Then he handed her to me.

She was born Sunday, September 4th at 3:54 am. I love that she arrived in her Daddy’s hands and that he was the one to place her in my arms. Nothing was forced or planned or technical. It was as if no one else existed but Larry and I and our baby...the three of us working together, in a quiet room, in the middle of the night, to accomplish this miracle of birth. It was the most amazing experience and felt just as it should be.

From the moment she was born she was instantly calmed in my arms and by my voice. I love that she knows me and finds her greatest comfort in my arms.

I was able to hold her in complete bliss for the first 15 to 20 minutes of her life.

Then she was weighed and measured, had her first immunization and was cleaned up.

Then I was able to nurse her for the first time. After that, she had her first bath by the most tender-hearted surgical tech who came to the labor and delivery floor to offer assistance and volunteered to give our baby her first bath. It was endearing to see this big tough man being so gentle with our tiny peanut.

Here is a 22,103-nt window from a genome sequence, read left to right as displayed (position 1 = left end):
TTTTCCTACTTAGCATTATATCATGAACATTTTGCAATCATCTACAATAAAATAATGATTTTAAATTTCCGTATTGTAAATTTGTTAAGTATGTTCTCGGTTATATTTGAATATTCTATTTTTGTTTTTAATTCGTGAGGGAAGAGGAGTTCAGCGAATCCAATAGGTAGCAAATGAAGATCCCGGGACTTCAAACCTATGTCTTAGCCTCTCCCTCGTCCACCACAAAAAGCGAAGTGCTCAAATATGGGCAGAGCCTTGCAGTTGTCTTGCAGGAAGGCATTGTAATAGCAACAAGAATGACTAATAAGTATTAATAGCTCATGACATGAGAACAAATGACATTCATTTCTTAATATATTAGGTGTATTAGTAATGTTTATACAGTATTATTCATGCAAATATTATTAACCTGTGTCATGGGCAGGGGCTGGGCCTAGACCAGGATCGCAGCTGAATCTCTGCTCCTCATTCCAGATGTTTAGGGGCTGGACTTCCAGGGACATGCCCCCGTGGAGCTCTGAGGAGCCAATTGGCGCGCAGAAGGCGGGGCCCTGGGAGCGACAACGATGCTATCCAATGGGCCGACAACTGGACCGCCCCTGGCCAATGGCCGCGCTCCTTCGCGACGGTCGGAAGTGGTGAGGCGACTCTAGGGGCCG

He was bragging to the nurses that all the babies love his baths and they never cry for him...
our baby wasn’t so sure about that. :)

But it all ended well.

Soon enough, she was all bundled up and we were heading to recovery...just as the sun came up.

It was the dawn of a beautiful new day!

We are so thankful she is here and healthy and strong. She is an answer to countless prayers and she is truly a joy...our little Abigail Joy!

Sunday, September 4, 2011
born at 3:54 am
6 pounds, 1 ounce ~ 18 1/2 inches

Thanks again to our good friend, Diana, for photographing Abigail's birth story.